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Constitutional Jurisdiction in Germany
As a consequence of lessons learned from the past and the disastrous period of National Socialism, Germany’s first chancellor, Konrad Adenauer, inaugurated the Federal Constitutional Court of Germany on September 28, 1951. Every misfeasance of the constitution should be prevented.
Through the German Basic Law (Grundgesetz), which has been in force since 1949, fundamental rights are guaranteed to individuals, some to all human beings, some to citizens of Germany only. Their interpretation and enforcement by the Federal Constitutional Court have been of utmost significance in turning the Basic Law from a technical instrument into an identity shaping national document.
The Federal Constitutional Court has assumed its role as a true “guardian of the constitution”, not only but especially in regard to the protection of fundamental rights, and is therefore highly respected by the German people. The Court was very successful at striking a fair balance between individual rights and the interests of society as a whole. As a result, the Federal Constitutional Court is a cornerstone in Germany’s modern democracy.
Translated Decisions of the German Federal Constitutional Court
During the last decades, the interest in the jurisprudence of the German Federal Constitutional Court has increased considerably among academics and political actors from all over the world. Taking note of this increasing demand, the Konrad-Adenauer-Stiftung took the initiative for this project aiming at making some key decisions of the German Federal Constitutional Court accessible to judges, lawyers and scholars who do not speak German.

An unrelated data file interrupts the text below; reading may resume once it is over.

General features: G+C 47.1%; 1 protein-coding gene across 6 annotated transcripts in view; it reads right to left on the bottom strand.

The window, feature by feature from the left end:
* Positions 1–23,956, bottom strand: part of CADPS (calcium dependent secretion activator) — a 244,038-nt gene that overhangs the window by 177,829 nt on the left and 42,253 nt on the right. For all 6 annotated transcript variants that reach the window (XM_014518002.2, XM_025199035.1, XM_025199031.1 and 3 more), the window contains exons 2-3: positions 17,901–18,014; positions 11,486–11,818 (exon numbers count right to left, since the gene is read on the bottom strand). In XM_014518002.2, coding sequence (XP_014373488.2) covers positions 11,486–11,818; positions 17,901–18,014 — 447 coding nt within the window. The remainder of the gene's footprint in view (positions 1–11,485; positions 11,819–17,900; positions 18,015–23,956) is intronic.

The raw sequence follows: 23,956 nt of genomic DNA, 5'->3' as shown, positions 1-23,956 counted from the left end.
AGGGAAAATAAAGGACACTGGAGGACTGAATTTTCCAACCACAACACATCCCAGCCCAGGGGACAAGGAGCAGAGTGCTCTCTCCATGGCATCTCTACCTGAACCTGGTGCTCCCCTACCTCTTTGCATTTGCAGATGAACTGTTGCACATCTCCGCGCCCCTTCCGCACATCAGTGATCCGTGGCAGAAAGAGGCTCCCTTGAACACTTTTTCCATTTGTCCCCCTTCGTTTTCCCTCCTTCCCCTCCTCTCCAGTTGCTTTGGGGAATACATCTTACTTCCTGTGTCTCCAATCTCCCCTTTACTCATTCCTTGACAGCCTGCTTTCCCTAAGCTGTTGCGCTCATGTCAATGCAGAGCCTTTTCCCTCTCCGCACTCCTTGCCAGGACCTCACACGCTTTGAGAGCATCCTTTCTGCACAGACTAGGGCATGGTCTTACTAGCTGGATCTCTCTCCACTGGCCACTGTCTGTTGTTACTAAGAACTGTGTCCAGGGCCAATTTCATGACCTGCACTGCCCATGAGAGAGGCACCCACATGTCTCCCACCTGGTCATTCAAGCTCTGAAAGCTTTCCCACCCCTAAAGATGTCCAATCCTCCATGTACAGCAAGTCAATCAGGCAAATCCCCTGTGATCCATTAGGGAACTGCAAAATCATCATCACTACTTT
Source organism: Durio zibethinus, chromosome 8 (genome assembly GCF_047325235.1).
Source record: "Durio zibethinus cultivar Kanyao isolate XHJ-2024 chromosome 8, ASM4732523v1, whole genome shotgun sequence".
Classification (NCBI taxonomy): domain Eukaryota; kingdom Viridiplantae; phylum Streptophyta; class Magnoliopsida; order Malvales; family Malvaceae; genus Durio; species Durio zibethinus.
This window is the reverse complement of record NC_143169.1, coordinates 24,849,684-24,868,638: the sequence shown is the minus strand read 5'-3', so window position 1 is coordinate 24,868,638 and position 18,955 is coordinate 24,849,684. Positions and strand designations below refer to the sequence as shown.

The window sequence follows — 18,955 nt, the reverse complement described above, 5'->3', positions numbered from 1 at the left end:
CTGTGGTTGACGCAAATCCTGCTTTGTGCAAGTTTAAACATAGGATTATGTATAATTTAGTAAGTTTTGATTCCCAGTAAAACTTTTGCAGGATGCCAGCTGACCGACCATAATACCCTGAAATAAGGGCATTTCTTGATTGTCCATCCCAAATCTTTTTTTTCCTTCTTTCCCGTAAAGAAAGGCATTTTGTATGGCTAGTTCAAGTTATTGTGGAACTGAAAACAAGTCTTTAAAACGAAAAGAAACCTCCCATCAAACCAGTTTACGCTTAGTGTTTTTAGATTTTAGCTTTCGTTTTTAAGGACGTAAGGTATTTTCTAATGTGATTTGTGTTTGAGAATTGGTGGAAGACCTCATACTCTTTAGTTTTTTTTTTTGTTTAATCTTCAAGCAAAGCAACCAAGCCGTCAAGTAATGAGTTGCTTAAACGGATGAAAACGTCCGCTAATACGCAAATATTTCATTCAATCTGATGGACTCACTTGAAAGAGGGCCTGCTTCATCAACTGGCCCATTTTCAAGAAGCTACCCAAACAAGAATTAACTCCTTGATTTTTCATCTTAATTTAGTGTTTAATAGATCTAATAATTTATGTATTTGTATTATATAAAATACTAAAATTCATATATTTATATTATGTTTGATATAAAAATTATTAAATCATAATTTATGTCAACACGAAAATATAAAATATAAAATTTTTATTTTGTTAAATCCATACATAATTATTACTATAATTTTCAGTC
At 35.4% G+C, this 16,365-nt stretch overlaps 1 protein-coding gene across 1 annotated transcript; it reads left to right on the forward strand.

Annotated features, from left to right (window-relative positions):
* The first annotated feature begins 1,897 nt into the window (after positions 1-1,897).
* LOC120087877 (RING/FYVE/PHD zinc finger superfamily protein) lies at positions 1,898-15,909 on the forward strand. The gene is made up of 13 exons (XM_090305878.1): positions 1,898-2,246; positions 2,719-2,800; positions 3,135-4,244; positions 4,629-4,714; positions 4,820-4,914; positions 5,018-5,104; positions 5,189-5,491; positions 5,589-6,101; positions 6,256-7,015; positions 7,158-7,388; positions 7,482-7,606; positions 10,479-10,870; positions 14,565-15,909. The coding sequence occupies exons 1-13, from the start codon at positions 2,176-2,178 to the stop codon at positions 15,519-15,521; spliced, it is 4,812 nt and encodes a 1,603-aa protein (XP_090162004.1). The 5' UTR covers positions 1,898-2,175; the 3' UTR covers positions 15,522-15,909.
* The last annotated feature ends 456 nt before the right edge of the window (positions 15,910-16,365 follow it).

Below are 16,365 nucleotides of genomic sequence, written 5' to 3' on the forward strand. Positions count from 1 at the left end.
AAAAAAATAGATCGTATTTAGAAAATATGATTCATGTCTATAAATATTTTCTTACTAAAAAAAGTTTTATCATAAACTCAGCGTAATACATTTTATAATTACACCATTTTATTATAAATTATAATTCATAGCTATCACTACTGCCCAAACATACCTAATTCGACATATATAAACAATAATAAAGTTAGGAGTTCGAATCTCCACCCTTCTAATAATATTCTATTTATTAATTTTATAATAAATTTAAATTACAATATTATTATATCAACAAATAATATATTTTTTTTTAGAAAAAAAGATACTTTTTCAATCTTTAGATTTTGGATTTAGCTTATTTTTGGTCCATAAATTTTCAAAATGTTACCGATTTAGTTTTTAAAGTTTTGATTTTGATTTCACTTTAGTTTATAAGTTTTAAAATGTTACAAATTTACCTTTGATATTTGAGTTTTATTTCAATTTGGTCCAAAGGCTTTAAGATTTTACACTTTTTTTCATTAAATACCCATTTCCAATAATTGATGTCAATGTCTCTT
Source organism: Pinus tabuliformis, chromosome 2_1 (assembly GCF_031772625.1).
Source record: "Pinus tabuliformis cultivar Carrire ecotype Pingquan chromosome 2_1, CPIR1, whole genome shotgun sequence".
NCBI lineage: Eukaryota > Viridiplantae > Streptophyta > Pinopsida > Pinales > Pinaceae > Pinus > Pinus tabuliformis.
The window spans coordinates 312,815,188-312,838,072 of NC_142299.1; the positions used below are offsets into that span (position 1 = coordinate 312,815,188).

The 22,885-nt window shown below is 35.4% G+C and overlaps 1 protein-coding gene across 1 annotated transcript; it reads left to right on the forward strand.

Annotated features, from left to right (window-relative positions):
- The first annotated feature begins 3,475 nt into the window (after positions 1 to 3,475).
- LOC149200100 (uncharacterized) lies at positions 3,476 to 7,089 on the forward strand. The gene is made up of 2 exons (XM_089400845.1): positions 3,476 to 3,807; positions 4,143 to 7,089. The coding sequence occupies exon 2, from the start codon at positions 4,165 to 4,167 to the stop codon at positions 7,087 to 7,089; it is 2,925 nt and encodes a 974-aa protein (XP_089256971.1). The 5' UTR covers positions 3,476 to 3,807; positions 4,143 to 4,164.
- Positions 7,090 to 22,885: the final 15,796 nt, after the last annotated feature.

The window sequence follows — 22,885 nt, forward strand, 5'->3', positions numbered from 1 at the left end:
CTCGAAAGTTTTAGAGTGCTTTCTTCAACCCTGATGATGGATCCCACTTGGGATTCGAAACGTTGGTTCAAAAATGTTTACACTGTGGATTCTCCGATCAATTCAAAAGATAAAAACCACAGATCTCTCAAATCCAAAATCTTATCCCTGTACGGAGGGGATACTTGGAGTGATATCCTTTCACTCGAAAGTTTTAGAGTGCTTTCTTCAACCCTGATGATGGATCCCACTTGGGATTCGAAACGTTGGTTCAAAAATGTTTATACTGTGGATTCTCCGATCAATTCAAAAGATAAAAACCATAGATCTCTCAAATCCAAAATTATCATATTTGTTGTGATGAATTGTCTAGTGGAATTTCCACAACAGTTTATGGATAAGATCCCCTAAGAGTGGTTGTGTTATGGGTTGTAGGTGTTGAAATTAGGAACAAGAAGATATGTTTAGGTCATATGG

The collection focuses on decisions pertaining to fundamental rights, which constitute an essential field of Constitutional Court jurisprudence, and delineate the sphere of an individual to society and state. Decisions on the following topics can be found (non-exhaustive enumeration):
- Human Dignity;
- Free Development of Personality;
- Freedom of Faith;
- Freedom of Expression;
- Right to vote;
- Freedom of Assembly;
- Protection of Property;
- Inviolability of the House.
Translations are available in the following languages:
The Rule of Law Programmes of the Konrad-Adenauer-Stiftung
The Konrad-Adenauer-Stiftung (KAS) is a German foundation which runs projects in over 120 countries worldwide. The Rule of Law Programmes supplement our global promotion of democracy and political dialogue with their transnational approach.
Our goals are the promotion of...
- rule-of-law-structures and central institutional elements of the rule of law, such as effective constitutional courts;
- the separation of powers, particularly a strong, established and independent judiciary and a legitimate executive;
- the guarantee of fundamental and human rights;
- the strengthening of regional networks dedicated to safeguarding both the rule of law and democracy.
There are five regional Rule of Law Programmes worldwide, namely in Asia, Latin America, the Middle East/North Africa, South-East Europe and Sub-Saharan Africa.
For inquiries, please contact the coordinator of the Rule of Law Programmes in Berlin.